Friday, July 27, 2012

Bollywood dreams

- By Deepa Krishnan

There's a little pink house in Dharavi, where dreams are made.
When you look at it, it doesn't seem very different from many others in the area. What sets it apart is kids like this one below, who come here with stars in their eyes.
This little kid is Gulam Mustafa Khan. He is 11 years old, and he wants to be a movie star. Every Sunday, his mother brings him to this little pink house, to learn acting and dancing. 
Sitting next to Gulam and his mother is Ikram. He is Gulam's "mamu" - his mother's brother. Irfan wants to become a dancer.

And here is the man who they hope will make these dreams come true: Baburao Lad. Producter, actor, teacher, dancer, painter, photographer - Baburao is a multi-talented guy who polishes and converts Dharavi's many hopefuls into star material.
Baburao has even published a book: it's called Acting Master, and it has all the do's and don'ts for success in Bollywood. The loft of the pink house is Baburao's studio, where the magic happens.
I watched as a Bollywood number was taught.
The moves are just what every fledgeling Bollywood aspirant needs - straight out of popular films. I asked Gulam what he was learning. "Rowdy Rathore", he said to me. "I'm learning acche acche steps from Rowdy Rathore."
But dancing is not enough if you have to be a star. So Baburao teaches acting, fighting and modelling.
And all manner of other skills:
The classes cost Rs 500 per month, with a Rs 2000 joining fee. This is far less expensive than similar classes in non-slum areas. But going by the number of eager folks coming to the class, it looks like in this pink house at least, the City of Dreams is alive and kicking. Enjoy the show :)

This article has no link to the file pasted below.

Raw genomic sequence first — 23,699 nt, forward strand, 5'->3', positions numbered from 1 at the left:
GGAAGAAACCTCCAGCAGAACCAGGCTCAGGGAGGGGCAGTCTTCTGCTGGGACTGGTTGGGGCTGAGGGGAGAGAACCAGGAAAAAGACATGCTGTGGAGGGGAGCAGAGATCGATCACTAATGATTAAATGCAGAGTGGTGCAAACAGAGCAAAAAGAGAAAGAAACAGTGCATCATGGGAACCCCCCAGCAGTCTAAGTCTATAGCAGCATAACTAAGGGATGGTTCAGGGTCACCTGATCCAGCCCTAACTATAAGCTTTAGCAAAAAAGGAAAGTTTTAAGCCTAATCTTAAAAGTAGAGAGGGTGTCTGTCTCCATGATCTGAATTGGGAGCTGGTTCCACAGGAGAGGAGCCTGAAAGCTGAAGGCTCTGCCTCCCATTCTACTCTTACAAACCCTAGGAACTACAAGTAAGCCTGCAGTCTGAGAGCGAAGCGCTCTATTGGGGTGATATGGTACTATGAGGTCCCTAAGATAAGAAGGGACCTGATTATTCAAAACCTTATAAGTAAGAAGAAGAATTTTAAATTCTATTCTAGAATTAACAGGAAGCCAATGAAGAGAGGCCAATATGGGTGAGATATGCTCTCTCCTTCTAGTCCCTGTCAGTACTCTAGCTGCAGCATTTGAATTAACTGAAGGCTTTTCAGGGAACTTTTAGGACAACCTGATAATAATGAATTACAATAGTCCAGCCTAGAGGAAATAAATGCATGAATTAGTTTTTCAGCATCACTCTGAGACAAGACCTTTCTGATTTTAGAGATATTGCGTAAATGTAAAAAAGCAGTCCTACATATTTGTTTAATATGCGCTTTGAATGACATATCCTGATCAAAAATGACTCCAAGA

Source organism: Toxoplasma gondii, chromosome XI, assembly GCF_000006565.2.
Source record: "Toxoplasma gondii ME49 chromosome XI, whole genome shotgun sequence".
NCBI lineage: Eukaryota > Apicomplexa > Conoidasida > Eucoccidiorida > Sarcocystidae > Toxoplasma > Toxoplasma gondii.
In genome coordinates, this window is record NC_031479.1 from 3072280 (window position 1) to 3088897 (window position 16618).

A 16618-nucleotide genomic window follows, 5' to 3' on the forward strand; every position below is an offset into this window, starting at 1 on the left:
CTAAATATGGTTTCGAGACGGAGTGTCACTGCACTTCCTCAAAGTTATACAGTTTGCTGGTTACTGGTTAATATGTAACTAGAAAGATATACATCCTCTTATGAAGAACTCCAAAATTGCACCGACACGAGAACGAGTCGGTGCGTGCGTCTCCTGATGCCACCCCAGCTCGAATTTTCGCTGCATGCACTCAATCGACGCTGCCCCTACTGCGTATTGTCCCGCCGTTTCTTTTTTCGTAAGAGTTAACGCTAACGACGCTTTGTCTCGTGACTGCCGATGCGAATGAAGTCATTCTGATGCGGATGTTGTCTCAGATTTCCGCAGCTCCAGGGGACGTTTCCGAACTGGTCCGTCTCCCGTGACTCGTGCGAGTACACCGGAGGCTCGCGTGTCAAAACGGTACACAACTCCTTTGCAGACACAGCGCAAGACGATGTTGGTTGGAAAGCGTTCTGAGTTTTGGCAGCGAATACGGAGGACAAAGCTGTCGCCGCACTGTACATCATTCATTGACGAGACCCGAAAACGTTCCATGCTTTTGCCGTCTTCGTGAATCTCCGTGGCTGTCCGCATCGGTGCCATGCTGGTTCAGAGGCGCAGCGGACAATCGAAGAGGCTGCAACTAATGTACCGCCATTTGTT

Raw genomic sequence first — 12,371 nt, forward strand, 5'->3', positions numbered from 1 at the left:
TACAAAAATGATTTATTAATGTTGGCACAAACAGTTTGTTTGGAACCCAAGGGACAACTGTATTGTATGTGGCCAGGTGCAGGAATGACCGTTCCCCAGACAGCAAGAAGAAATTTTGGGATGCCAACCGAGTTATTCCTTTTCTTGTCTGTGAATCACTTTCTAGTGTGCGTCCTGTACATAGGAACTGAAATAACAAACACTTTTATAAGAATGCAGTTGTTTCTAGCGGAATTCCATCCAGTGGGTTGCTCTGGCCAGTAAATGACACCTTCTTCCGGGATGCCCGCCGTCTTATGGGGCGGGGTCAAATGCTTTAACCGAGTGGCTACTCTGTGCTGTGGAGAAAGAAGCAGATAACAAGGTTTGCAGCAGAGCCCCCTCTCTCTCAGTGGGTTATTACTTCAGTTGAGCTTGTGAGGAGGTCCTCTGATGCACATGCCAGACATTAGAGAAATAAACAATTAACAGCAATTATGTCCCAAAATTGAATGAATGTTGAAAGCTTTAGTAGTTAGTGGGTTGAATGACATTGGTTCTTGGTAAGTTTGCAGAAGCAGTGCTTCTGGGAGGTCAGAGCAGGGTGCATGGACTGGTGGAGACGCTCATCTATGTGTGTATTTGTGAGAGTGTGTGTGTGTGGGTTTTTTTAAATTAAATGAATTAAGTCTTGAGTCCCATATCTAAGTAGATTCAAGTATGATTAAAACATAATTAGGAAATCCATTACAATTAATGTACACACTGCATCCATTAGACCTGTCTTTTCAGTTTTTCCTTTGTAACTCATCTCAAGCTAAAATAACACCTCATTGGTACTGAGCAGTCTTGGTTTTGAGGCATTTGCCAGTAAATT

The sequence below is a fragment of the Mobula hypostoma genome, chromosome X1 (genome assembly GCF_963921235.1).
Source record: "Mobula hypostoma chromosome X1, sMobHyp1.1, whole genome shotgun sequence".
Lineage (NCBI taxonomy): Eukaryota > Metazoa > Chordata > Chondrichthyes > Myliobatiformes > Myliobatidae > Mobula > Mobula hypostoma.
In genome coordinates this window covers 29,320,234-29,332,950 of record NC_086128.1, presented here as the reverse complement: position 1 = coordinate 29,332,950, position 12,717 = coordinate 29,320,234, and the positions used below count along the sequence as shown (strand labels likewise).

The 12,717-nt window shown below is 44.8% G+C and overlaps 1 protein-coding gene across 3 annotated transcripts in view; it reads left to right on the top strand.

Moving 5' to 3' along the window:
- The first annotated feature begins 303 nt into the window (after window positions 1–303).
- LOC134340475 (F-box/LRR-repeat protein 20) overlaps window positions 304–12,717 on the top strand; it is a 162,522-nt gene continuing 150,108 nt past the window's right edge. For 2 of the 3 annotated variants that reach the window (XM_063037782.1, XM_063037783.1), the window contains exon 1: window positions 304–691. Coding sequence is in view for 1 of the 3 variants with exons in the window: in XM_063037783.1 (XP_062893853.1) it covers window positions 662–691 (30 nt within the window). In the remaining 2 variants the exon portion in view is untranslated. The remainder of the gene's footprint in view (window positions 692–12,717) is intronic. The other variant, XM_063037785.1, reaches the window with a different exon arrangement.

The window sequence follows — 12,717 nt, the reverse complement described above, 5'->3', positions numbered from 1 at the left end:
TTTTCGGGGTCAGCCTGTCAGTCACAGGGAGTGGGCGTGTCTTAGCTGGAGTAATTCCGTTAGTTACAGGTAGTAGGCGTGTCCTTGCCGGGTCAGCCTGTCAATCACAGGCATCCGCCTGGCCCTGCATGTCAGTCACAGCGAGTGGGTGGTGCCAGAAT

Friday, July 13, 2012

One rainy evening at Bandra Fort

- By Deepa Krishnan

The old Portuguese fort in Bandra is one of Mumbai's favourite hangouts in the rain.  

There's a fantastic breeze, with great views of the Arabian sea and the Worli Sea-link. Families, college kids, lovers, everyone comes here to hang out in the evenings. Naturally, the bhelwalla does brisk business.
Seen from the top of the fort, the tad palms and the sea remind you of Mumbai's original landscape, as it existed before Bandra developed and grew into what it is today.
In the 1640s, the Portuguese built a fort here, called Castella de Aguada - the Castle of Water.
The fort is still there, and it has unbroken views of the Sea Link which is behind it.
Further down the road, you can see folks hanging out near Shah Rukh Khan's Mannat. There's a little garden here, nice for spending time with friends, plus the added bonus of a possible star sighting. The cafe nearby has windows with sea views.
Along the Bandstand promenade, there are lots of people walking, sitting, talking, kootchy-kooing...I decided not to click photos of the many romances - didn't want to get any of them into trouble! There are lots of pretty girls around, adding to the glamour quotient of the place. Check it out sometime!

Sunday, July 08, 2012

Flora Fountain, Mumbai

- By Deepa Krishnan

Sometimes you walk past something without realising just how beautiful it is. And then you pause. 

Here she is, the Goddess Flora, on the top of the fountain. Beautiful, no?

She's right in the middle of the busy financial district. Rather incongruous, really, when you think that Flora is the Roman goddess of spring, of flowers and fertility. What on earth is she doing so close to all these banks and the stock market? :) :) 
Actually, there's a very simple reason why this fountain has Flora as the theme - it's because the guys who built it were the Agri-Horticultural Society of Western India (AHSWI). But why would an obscure-sounding society like that build a fountain in a city? Where would they get the money in the first place? I did some digging around, and as it turns out, the Society was anything but obscure.